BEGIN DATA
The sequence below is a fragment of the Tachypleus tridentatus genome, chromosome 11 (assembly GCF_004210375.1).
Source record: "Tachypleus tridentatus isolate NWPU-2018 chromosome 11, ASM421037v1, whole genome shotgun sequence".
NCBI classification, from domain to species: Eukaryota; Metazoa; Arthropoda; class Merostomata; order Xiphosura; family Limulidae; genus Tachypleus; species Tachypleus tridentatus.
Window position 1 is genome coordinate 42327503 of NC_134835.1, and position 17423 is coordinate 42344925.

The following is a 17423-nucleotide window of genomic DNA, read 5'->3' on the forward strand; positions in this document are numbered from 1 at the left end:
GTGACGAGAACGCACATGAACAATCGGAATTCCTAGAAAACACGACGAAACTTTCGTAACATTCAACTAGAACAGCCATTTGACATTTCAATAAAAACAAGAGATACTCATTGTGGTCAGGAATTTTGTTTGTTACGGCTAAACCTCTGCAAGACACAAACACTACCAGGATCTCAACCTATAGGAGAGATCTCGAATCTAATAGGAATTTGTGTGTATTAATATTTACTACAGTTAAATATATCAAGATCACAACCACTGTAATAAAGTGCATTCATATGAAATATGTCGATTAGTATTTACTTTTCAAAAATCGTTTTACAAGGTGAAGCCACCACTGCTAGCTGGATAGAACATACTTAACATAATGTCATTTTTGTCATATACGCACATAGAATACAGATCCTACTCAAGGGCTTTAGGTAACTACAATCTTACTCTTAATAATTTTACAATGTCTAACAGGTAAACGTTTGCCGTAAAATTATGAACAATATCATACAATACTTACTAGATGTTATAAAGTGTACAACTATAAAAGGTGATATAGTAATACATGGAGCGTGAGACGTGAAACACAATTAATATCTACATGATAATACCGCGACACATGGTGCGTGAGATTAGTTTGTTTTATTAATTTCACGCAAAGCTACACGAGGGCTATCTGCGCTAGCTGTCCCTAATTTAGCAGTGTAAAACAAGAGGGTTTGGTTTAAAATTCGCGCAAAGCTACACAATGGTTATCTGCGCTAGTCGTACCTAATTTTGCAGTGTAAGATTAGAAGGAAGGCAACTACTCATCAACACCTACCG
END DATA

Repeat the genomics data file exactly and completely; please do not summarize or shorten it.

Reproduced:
The sequence below is a fragment of the Tachypleus tridentatus genome, chromosome 11 (assembly GCF_004210375.1).
Source record: "Tachypleus tridentatus isolate NWPU-2018 chromosome 11, ASM421037v1, whole genome shotgun sequence".
NCBI classification, from domain to species: Eukaryota; Metazoa; Arthropoda; class Merostomata; order Xiphosura; family Limulidae; genus Tachypleus; species Tachypleus tridentatus.
Window position 1 is genome coordinate 42327503 of NC_134835.1, and position 17423 is coordinate 42344925.

The following is a 17423-nucleotide window of genomic DNA, read 5'->3' on the forward strand; positions in this document are numbered from 1 at the left end:
GTGACGAGAACGCACATGAACAATCGGAATTCCTAGAAAACACGACGAAACTTTCGTAACATTCAACTAGAACAGCCATTTGACATTTCAATAAAAACAAGAGATACTCATTGTGGTCAGGAATTTTGTTTGTTACGGCTAAACCTCTGCAAGACACAAACACTACCAGGATCTCAACCTATAGGAGAGATCTCGAATCTAATAGGAATTTGTGTGTATTAATATTTACTACAGTTAAATATATCAAGATCACAACCACTGTAATAAAGTGCATTCATATGAAATATGTCGATTAGTATTTACTTTTCAAAAATCGTTTTACAAGGTGAAGCCACCACTGCTAGCTGGATAGAACATACTTAACATAATGTCATTTTTGTCATATACGCACATAGAATACAGATCCTACTCAAGGGCTTTAGGTAACTACAATCTTACTCTTAATAATTTTACAATGTCTAACAGGTAAACGTTTGCCGTAAAATTATGAACAATATCATACAATACTTACTAGATGTTATAAAGTGTACAACTATAAAAGGTGATATAGTAATACATGGAGCGTGAGACGTGAAACACAATTAATATCTACATGATAATACCGCGACACATGGTGCGTGAGATTAGTTTGTTTTATTAATTTCACGCAAAGCTACACGAGGGCTATCTGCGCTAGCTGTCCCTAATTTAGCAGTGTAAAACAAGAGGGTTTGGTTTAAAATTCGCGCAAAGCTACACAATGGTTATCTGCGCTAGTCGTACCTAATTTTGCAGTGTAAGATTAGAAGGAAGGCAACTACTCATCAACACCTACCG